To call J.A. Baker's book a book about birds is similar to saying Moby-Dick is a book about whales. This is so much more than ornithology. It's a marvelously textured, understated, and beautifully written account of a man's quest to learn certain aspects of the natural world--to become part of the corner of the universe he's come to inhabit. Baker's language is precise and poetic and his insights, on the behavior of birds and man, are remarkable. I love this book all out of proportion. — From Stephen's favorites
This extraordinary, poetic portrait of two peregrine falcons is one of the most beloved works of nature writing ever published.
From fall to spring, J.A. Baker set out to track the daily comings and goings of a pair of peregrine falcons across the flat fen lands of eastern England. He followed the birds obsessively, observing them in the air and on the ground, in pursuit of their prey, making a kill, eating, and at rest, activities he describes with an extraordinary fusion of precision and poetry. And as he continued his mysterious private quest, his sense of human self slowly dissolved, to be replaced with the alien and implacable consciousness of a hawk.
It is this extraordinary metamorphosis, magical and terrifying, that these beautifully written pages record.
About the Author
J. A. Baker is also the author of The Hill of Summer. He was a native of Essex, England.
Robert Macfarlane’s Mountains of the Mind (2003), about wilderness and the Western imagination, won the Somerset Maugham Award and the Guardian First Book Award, among other prizes. He is also the author of The Old Ways, Landmarks, The Lost Words, and Underland.
"...the book is a work of tireless outward observation, with an astonishingly inventive and precise prose style....Baker’s feet may be on the ground, but his gaze is skyward, toward the birds he envies." — Lisa Darms, Bookforum
"Remarkable...the lyrical prose hammers home the attraction of pitting predator against quarry." — Daily Telegraph (London)
"A powerful evocation of East Anglia’s winter landscape, and an unforgettable portrait of a man’s passionate engagement with the natural world."
— London Review of Books
"The Peregrine should be known as one of the finest works on nature ever written…His words—precise, lyrical and intensely felt—seem to have been selected as if their author were under huge pressure, both from the depth of his feelings for the bird and the weight of experience he wished to impart…The only sadness about The Peregrine is that its author is no longer with us to be honoured afresh for his achievement."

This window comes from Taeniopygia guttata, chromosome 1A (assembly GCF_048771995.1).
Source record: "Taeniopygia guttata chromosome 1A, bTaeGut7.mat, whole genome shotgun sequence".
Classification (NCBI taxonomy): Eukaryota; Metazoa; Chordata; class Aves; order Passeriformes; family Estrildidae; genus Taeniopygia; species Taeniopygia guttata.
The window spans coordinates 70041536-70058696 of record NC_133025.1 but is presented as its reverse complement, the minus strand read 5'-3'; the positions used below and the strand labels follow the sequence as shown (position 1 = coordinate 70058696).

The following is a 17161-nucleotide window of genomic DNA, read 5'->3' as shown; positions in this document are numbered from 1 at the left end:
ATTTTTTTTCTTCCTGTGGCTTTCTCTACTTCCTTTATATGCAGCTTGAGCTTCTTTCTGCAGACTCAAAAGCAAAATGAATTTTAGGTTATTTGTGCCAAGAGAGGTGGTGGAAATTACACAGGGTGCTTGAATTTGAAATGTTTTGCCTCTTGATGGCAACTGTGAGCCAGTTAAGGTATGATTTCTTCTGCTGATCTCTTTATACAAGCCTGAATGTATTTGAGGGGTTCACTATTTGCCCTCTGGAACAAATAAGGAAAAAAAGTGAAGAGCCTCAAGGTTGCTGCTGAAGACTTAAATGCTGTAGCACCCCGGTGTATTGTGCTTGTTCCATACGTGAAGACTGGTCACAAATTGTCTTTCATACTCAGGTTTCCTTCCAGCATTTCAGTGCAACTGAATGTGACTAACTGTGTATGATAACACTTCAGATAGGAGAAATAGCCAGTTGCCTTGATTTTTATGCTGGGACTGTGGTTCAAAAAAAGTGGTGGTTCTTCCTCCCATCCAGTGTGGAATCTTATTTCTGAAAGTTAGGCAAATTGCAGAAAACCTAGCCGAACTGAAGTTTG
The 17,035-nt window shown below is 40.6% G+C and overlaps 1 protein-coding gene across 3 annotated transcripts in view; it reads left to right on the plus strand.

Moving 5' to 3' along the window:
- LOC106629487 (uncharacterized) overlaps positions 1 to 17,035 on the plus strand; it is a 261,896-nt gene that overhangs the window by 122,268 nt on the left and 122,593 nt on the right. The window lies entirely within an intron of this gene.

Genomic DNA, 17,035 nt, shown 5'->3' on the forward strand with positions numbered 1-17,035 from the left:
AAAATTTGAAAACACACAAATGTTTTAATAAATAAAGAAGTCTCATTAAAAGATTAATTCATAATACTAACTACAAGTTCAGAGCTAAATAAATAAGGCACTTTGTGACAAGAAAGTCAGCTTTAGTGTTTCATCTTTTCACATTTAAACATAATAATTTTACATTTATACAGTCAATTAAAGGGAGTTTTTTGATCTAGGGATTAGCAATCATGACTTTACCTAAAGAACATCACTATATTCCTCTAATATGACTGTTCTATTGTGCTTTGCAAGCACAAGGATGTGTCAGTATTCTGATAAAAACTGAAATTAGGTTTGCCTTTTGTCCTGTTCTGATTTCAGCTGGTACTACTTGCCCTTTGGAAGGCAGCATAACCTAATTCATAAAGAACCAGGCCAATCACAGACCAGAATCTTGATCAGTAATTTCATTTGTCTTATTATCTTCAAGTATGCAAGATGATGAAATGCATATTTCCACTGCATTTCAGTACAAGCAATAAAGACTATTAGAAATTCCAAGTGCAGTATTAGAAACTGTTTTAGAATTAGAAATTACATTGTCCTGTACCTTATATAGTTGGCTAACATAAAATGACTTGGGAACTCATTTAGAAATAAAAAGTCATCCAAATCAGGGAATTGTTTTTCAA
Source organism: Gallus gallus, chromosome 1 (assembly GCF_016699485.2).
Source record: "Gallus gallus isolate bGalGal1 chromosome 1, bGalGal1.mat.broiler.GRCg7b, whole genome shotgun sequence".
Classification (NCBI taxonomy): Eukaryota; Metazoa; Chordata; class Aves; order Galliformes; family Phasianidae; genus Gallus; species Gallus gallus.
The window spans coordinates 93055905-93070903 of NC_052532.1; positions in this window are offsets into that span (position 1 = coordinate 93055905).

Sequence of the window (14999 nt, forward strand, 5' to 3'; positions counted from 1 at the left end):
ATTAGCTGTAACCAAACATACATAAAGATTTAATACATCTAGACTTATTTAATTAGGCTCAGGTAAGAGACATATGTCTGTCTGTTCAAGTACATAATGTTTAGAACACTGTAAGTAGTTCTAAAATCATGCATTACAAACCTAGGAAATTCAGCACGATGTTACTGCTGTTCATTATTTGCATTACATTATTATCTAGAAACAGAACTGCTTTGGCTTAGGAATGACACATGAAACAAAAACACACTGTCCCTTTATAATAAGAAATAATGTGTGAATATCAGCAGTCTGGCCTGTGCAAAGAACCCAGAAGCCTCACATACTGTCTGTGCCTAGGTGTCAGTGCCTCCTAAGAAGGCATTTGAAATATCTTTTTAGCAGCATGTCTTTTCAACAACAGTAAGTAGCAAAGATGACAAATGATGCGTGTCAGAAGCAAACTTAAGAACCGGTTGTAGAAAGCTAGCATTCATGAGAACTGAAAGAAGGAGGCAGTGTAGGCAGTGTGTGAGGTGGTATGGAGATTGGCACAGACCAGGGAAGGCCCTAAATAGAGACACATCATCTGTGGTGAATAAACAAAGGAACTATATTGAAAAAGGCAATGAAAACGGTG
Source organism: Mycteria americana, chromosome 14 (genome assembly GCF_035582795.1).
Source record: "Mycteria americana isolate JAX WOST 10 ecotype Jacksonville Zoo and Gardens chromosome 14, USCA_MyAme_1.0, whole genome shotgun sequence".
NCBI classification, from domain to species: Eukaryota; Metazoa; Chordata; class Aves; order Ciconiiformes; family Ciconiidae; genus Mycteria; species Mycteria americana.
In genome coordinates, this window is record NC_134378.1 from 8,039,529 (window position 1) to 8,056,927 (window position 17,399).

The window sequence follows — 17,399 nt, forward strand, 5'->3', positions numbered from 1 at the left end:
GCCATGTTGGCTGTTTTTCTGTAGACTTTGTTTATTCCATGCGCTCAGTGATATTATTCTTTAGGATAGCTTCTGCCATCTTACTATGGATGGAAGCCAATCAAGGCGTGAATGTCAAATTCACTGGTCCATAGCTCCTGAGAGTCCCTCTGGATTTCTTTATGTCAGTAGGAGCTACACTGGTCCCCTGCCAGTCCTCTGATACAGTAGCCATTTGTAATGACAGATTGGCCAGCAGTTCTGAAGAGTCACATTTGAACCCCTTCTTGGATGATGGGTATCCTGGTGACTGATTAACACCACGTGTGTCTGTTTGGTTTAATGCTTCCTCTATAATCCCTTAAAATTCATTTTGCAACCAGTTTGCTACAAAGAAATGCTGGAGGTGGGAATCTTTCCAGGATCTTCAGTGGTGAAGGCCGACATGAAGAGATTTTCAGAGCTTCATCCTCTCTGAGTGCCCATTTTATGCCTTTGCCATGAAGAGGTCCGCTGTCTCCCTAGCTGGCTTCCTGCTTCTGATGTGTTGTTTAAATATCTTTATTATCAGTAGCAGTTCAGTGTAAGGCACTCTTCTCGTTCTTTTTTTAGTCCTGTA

— BBC Wildlife Magazine
"A nature study such as Mr. Baker has presented—not by any means restricted to the peregrine falcon—deserves warm praise for the remarkable perseverance and patience which has gone into its making, and when the observer is a gifted writer, as in the present instance, the result is even more gratifying."
— Daniel A. Bannerman, The New York Review of Books
"The Peregrine is one of the most beautifully written, carefully observed and evocative wildlife accounts I have ever read. Mr. Baker’s patience, his discriminating and unsentimental eye, and his passionate deliberations are utterly captivating."
— Barry Lopez
"This book goes altogether outside the bird book into something less naïve, into literature, into a kind of universal rapport…"
— Geoffrey Grigson, Sunday Times (London)
"…one need not know a hawk from a handsaw to take pleasure and profit from the book. It is an account by a curious, complicated man of a curious, complicated phenomenon, that will involve, instruct and excite a reader who can never hope and may never want to share the writer’s experience."
— Bil Gilbert, Washington Post Book World
"Mr. Baker is primarily a descriptive writer, and a good one, but his obsession has given him a kind of crazy empathy that lifts his book above mere observation."
— The New Yorker
“The Peregrine by J.A. Baker…[is] A darkly poetic and episodic work about a man obsessively watching wild peregrine falcons in the British countryside. Written at a time when the extinction of the peregrine and nuclear apocalypse both seemed imminent, this is a book about the poetry of death and loss as much as it is about hawks.” —Helen Macdonald, The Week